David Tyson asked if the cost of hauling to another processing plant will be part of the alternate analysis. Tom said it would be part of the study. Jamie Lorah said hauling to another facility would also depend on whether or not the facility will accept sewage from outside the district it presently served. Tom said, as far as hauling to another facility goes, it wouldn't cost the PCMA any more to dump a load than it would an outside hauler but the PCMA only has the equipment to make use of two employees. But because it will take a lot longer to perform a pump due to geographical differences, two employees won't be able to keep up to the pumping demands of the entire community. Additional personnel and at least one more pumper truck would have to be obtained, and that's what makes it too expensive to haul to other locations.

Paul Purcell said it would make a difference on the community roads if a lot of haulers came into the development rather than just the PCMA's two pump trucks. Jim said there may be ten different pumping companies coming into the community, but there shouldn't be additional wear and tear on the roads because the PCMA is already doing what those ten haulers would do collectively. It would just be different people doing the same thing the PCMA already does.

Jim thanked the people for attending, and the majority did not stay for the remainder of the meeting.

Jeff gave the manager’s report. In water operations, he reported:

  • Normal operations continue. No violations to report this period.
  • All wells are operational. There are 3 wells online currently which are being rotated to avoid overflowing the water storage tanks.
  • The Booster Station is at 13.0 PSI as of July 18; 17.3 PSI is full capacity.
  • A water leak found on a customer's line has been repaired. Another leak was discovered on a customer's water line in Buckskin Cove. The owner is a part-time resident, and the water has been turned off at the property until a repair is made. There is no evidence of any major leaks in the water system, but a leak detection survey is being planned for some time in August.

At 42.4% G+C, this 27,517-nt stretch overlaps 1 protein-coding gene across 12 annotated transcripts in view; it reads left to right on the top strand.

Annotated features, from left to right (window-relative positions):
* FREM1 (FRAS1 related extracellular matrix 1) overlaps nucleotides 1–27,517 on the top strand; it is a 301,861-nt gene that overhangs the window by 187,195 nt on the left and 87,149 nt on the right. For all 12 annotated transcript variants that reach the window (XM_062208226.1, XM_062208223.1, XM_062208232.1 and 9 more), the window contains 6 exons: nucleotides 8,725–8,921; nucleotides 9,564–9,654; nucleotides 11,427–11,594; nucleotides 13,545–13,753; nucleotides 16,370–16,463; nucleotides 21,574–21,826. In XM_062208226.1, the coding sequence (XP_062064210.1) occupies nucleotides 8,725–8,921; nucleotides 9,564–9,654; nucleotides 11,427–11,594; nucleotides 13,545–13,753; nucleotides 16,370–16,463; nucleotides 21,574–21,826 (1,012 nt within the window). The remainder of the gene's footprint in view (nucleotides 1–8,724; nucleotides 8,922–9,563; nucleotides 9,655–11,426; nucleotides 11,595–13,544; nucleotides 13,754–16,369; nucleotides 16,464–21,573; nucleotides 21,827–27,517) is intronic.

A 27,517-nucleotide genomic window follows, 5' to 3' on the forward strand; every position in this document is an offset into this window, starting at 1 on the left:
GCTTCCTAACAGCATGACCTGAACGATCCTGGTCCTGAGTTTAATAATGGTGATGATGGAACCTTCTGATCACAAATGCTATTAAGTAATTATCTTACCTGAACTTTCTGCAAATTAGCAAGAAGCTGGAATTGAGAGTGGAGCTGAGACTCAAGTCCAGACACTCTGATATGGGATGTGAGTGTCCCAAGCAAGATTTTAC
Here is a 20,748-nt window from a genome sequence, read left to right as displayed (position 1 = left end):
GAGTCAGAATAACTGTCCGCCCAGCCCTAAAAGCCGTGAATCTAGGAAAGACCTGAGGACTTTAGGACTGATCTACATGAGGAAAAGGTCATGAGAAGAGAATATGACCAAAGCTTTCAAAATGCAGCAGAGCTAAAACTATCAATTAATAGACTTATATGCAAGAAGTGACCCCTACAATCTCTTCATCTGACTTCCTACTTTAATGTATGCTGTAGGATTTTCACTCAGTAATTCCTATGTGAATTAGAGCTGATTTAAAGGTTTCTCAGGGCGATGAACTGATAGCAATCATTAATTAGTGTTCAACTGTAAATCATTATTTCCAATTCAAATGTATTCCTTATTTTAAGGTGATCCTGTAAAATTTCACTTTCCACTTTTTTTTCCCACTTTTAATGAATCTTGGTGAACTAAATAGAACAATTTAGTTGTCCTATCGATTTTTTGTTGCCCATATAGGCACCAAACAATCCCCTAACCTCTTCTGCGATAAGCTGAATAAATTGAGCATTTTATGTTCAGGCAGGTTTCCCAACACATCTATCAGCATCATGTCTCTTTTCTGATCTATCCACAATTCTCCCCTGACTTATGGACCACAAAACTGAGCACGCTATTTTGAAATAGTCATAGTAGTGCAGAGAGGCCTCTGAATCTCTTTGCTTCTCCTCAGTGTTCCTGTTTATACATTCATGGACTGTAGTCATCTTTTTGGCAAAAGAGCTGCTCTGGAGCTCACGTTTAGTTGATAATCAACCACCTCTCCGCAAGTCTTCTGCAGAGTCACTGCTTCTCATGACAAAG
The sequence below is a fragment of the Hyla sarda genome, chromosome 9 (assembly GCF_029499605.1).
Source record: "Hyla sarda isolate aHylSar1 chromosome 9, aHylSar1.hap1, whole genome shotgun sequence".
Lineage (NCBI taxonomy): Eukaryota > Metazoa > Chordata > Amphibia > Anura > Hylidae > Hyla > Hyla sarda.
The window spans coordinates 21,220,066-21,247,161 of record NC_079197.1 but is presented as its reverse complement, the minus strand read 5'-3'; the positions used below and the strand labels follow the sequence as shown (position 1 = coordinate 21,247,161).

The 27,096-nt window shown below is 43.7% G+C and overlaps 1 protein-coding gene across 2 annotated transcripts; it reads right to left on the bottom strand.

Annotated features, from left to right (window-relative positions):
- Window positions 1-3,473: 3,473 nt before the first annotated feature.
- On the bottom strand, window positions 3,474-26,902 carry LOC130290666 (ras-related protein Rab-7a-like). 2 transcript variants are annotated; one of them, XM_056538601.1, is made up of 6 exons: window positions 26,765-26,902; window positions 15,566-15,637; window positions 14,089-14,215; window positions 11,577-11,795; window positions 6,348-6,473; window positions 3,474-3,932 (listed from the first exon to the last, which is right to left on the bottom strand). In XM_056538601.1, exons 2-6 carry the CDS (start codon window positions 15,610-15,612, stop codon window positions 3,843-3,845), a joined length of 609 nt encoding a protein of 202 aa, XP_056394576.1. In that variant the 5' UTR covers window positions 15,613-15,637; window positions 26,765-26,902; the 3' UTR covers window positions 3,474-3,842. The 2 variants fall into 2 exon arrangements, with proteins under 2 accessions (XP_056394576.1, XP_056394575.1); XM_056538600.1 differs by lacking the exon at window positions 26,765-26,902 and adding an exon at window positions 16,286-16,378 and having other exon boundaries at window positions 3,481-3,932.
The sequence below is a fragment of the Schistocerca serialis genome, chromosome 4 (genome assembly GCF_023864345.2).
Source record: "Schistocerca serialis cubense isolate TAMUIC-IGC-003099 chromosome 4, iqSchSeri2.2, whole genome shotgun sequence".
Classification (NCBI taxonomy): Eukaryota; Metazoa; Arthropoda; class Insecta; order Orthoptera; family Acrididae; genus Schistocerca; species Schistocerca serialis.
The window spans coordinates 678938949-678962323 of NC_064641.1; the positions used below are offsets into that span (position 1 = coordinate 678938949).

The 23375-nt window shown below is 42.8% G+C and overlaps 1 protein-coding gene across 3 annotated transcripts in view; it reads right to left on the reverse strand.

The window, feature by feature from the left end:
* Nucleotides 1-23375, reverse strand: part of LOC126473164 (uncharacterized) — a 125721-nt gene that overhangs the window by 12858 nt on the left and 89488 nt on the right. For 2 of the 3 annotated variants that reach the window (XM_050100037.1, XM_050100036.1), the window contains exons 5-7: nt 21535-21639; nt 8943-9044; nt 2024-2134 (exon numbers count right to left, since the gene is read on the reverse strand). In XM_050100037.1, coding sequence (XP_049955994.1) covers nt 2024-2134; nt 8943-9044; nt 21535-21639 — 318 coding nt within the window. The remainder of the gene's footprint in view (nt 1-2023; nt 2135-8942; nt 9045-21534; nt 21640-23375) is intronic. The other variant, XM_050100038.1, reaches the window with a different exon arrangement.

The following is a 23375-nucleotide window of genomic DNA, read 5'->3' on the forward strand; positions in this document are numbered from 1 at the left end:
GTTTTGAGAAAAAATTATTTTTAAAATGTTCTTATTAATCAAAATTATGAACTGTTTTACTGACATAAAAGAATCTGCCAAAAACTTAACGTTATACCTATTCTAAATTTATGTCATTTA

• Slaymaker installed a rebuilt #2 Main and jockey pumps at the Booster Station in June, and the #1 Main and jockey pumps are scheduled for installation later in July.
  • Becker Roofing has completed the roof replacement at the Booster Station but is waiting for the main and jockey pumps to be installed to correct a leaking valve before installing the new drywall.
  • Two flow meters/totalizers for Wells 1 and 6 were repaired and reinstalled. L/B Water Service provided technical support and the replacement parts needed for the repair.
  • Quarterly meter reading was completed on June 30th.
In sewage operations, Jeff reported that:
  • Normal operations continue.
  • Approximately 10 septic pumps are in the backlog. Both pump trucks are operational.
  • The filter drum shaft & bearings at the sewage treatment plant need to be replaced. The shaft is worn and possibly out of alignment. Axiom is scheduled to make the repair at the end of July. The repair is expected to take 1 or 2 days.
  • Both pickup trucks are currently operational. The Ranger is in the body shop for repair. Inspection and maintenance will be scheduled for August.
  • The NPDES Renewal Application is being finalized and will be completed by July 26th. The due date for submission is August 4th.
Jamie asked Jeff how much the repairs cost for replacing the roof and drywall at the Booster Station. Jeff said he thought it was a little over $3,000.

Dennis asked Jeff if a cleaning treatment was being planned for a third well. Jeff said Well 8 was scheduled for treatment back when Subsurface Technologies performed the cleanings on the first two wells, but there wasn't enough water in storage to be able to address cleaning Well 8. None of the other wells produce as much as Well 8 does, and it was critical to keep it online. Because Well 8 couldn't be done, Well 6 was cleaned instead. A new pump was installed in Well 8 but it still has a buildup of iron and manganese that needs to be taken care of. Jeff said he took Well 8 offline the previous week to replace a feed pump, and when he put it back online and ran off some water to clear the lines, the water was extremely dirty and brown. He said it had to be flushed for two hours to clear it up, and it should be scheduled for treatment. He said it should probably be done late in the year when the demand for water dropped. Also, Jeff recommended that system-wide hydrant flushing be performed before Well 8 is taken offline for cleaning. He said as long as there are no major leaks to draw down the water supply, it should be ok to go ahead and schedule the well treatment. Tom told Jeff to contact Subsurface to get a schedule set for Well 8 for later in the year.